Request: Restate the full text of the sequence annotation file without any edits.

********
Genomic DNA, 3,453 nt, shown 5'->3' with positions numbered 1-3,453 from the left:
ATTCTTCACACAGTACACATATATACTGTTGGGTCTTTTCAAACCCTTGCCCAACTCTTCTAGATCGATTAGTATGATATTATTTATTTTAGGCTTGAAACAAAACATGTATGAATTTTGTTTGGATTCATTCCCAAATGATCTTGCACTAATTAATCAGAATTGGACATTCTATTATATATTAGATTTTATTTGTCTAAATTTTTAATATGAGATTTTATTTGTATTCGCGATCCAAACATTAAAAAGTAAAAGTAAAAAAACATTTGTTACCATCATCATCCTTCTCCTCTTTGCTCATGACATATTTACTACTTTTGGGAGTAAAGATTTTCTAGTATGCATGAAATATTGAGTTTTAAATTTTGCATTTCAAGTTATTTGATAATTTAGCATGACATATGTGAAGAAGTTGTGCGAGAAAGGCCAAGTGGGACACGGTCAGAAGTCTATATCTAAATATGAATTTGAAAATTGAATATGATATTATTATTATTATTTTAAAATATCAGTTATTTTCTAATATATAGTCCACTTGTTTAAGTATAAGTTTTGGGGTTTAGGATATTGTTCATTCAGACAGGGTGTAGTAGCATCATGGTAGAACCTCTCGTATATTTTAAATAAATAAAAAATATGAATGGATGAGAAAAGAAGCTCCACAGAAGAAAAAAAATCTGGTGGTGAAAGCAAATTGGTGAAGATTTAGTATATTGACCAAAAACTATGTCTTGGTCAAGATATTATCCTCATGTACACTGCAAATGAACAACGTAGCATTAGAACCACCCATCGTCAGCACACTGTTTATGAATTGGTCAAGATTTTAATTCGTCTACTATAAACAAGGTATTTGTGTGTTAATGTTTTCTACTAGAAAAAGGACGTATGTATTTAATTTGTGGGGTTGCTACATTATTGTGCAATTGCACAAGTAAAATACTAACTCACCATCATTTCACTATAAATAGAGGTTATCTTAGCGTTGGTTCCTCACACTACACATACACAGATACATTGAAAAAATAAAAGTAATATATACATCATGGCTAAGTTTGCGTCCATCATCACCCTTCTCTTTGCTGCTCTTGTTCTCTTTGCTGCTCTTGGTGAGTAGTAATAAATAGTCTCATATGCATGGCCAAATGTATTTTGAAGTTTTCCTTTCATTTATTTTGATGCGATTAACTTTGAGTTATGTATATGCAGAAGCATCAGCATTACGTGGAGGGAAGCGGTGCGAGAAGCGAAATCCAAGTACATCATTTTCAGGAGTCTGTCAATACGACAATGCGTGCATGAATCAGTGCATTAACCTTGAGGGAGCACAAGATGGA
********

Genomic DNA, 3,453 nt, shown 5'->3' with positions numbered 1-3,453 from the left:
ATTCTTCACACAGTACACATATATACTGTTGGGTCTTTTCAAACCCTTGCCCAACTCTTCTAGATCGATTAGTATGATATTATTTATTTTAGGCTTGAAACAAAACATGTATGAATTTTGTTTGGATTCATTCCCAAATGATCTTGCACTAATTAATCAGAATTGGACATTCTATTATATATTAGATTTTATTTGTCTAAATTTTTAATATGAGATTTTATTTGTATTCGCGATCCAAACATTAAAAAGTAAAAGTAAAAAAACATTTGTTACCATCATCATCCTTCTCCTCTTTGCTCATGACATATTTACTACTTTTGGGAGTAAAGATTTTCTAGTATGCATGAAATATTGAGTTTTAAATTTTGCATTTCAAGTTATTTGATAATTTAGCATGACATATGTGAAGAAGTTGTGCGAGAAAGGCCAAGTGGGACACGGTCAGAAGTCTATATCTAAATATGAATTTGAAAATTGAATATGATATTATTATTATTATTTTAAAATATCAGTTATTTTCTAATATATAGTCCACTTGTTTAAGTATAAGTTTTGGGGTTTAGGATATTGTTCATTCAGACAGGGTGTAGTAGCATCATGGTAGAACCTCTCGTATATTTTAAATAAATAAAAAATATGAATGGATGAGAAAAGAAGCTCCACAGAAGAAAAAAAATCTGGTGGTGAAAGCAAATTGGTGAAGATTTAGTATATTGACCAAAAACTATGTCTTGGTCAAGATATTATCCTCATGTACACTGCAAATGAACAACGTAGCATTAGAACCACCCATCGTCAGCACACTGTTTATGAATTGGTCAAGATTTTAATTCGTCTACTATAAACAAGGTATTTGTGTGTTAATGTTTTCTACTAGAAAAAGGACGTATGTATTTAATTTGTGGGGTTGCTACATTATTGTGCAATTGCACAAGTAAAATACTAACTCACCATCATTTCACTATAAATAGAGGTTATCTTAGCGTTGGTTCCTCACACTACACATACACAGATACATTGAAAAAATAAAAGTAATATATACATCATGGCTAAGTTTGCGTCCATCATCACCCTTCTCTTTGCTGCTCTTGTTCTCTTTGCTGCTCTTGGTGAGTAGTAATAAATAGTCTCATATGCATGGCCAAATGTATTTTGAAGTTTTCCTTTCATTTATTTTGATGCGATTAACTTTGAGTTATGTATATGCAGAAGCATCAGCATTACGTGGAGGGAAGCGGTGCGAGAAGCGAAATCCAAGTACATCATTTTCAGGAGTCTGTCAATACGACAATGCGTGCATGAATCAGTGCATTAACCTTGAGGGAGCACAAGATGGA